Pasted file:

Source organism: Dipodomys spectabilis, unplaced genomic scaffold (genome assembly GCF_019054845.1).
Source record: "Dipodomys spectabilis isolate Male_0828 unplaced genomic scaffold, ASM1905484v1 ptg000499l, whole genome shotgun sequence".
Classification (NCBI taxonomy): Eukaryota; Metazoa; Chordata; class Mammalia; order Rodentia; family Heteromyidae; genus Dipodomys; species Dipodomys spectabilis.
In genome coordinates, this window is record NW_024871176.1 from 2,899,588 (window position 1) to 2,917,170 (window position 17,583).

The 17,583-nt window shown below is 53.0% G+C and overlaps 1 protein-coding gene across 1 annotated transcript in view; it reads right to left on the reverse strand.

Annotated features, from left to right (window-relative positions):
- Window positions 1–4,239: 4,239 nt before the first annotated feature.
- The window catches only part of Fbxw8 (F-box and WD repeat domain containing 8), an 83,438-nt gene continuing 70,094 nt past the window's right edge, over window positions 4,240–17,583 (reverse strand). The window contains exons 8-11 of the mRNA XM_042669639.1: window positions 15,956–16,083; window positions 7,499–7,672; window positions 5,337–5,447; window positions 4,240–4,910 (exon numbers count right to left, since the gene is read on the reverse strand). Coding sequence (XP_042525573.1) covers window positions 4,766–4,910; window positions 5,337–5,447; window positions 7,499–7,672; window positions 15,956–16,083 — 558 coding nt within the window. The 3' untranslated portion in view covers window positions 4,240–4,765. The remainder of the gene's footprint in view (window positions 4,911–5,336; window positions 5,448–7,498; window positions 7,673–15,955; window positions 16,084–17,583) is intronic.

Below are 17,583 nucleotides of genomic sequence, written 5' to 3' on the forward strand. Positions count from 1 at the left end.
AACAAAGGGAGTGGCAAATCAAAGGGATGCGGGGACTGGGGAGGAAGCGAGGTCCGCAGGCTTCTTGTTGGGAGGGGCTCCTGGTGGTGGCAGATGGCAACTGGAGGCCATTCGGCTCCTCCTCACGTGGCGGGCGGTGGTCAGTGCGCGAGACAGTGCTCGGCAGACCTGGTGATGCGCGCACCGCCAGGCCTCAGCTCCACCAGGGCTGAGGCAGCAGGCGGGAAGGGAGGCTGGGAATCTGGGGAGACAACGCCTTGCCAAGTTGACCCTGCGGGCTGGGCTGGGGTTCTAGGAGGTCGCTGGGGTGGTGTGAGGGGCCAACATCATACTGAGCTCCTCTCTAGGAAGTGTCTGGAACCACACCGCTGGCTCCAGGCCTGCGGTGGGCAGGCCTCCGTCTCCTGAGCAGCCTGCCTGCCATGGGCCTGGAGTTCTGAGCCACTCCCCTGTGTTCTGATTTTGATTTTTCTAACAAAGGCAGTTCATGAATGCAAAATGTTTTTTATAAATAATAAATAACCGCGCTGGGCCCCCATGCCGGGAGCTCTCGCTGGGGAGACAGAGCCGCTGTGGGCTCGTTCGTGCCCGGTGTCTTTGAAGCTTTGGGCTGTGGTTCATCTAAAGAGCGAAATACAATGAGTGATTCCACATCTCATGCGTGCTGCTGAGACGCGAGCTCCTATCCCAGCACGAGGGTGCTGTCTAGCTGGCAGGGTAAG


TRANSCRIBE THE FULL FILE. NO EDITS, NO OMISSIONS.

Source organism: Dipodomys spectabilis, unplaced genomic scaffold (genome assembly GCF_019054845.1).
Source record: "Dipodomys spectabilis isolate Male_0828 unplaced genomic scaffold, ASM1905484v1 ptg000499l, whole genome shotgun sequence".
Classification (NCBI taxonomy): Eukaryota; Metazoa; Chordata; class Mammalia; order Rodentia; family Heteromyidae; genus Dipodomys; species Dipodomys spectabilis.
In genome coordinates, this window is record NW_024871176.1 from 2,899,588 (window position 1) to 2,917,170 (window position 17,583).

The 17,583-nt window shown below is 53.0% G+C and overlaps 1 protein-coding gene across 1 annotated transcript in view; it reads right to left on the reverse strand.

Annotated features, from left to right (window-relative positions):
- Window positions 1–4,239: 4,239 nt before the first annotated feature.
- The window catches only part of Fbxw8 (F-box and WD repeat domain containing 8), an 83,438-nt gene continuing 70,094 nt past the window's right edge, over window positions 4,240–17,583 (reverse strand). The window contains exons 8-11 of the mRNA XM_042669639.1: window positions 15,956–16,083; window positions 7,499–7,672; window positions 5,337–5,447; window positions 4,240–4,910 (exon numbers count right to left, since the gene is read on the reverse strand). Coding sequence (XP_042525573.1) covers window positions 4,766–4,910; window positions 5,337–5,447; window positions 7,499–7,672; window positions 15,956–16,083 — 558 coding nt within the window. The 3' untranslated portion in view covers window positions 4,240–4,765. The remainder of the gene's footprint in view (window positions 4,911–5,336; window positions 5,448–7,498; window positions 7,673–15,955; window positions 16,084–17,583) is intronic.

Below are 17,583 nucleotides of genomic sequence, written 5' to 3' on the forward strand. Positions count from 1 at the left end.
AACAAAGGGAGTGGCAAATCAAAGGGATGCGGGGACTGGGGAGGAAGCGAGGTCCGCAGGCTTCTTGTTGGGAGGGGCTCCTGGTGGTGGCAGATGGCAACTGGAGGCCATTCGGCTCCTCCTCACGTGGCGGGCGGTGGTCAGTGCGCGAGACAGTGCTCGGCAGACCTGGTGATGCGCGCACCGCCAGGCCTCAGCTCCACCAGGGCTGAGGCAGCAGGCGGGAAGGGAGGCTGGGAATCTGGGGAGACAACGCCTTGCCAAGTTGACCCTGCGGGCTGGGCTGGGGTTCTAGGAGGTCGCTGGGGTGGTGTGAGGGGCCAACATCATACTGAGCTCCTCTCTAGGAAGTGTCTGGAACCACACCGCTGGCTCCAGGCCTGCGGTGGGCAGGCCTCCGTCTCCTGAGCAGCCTGCCTGCCATGGGCCTGGAGTTCTGAGCCACTCCCCTGTGTTCTGATTTTGATTTTTCTAACAAAGGCAGTTCATGAATGCAAAATGTTTTTTATAAATAATAAATAACCGCGCTGGGCCCCCATGCCGGGAGCTCTCGCTGGGGAGACAGAGCCGCTGTGGGCTCGTTCGTGCCCGGTGTCTTTGAAGCTTTGGGCTGTGGTTCATCTAAAGAGCGAAATACAATGAGTGATTCCACATCTCATGCGTGCTGCTGAGACGCGAGCTCCTATCCCAGCACGAGGGTGCTGTCTAGCTGGCAGGGTAAG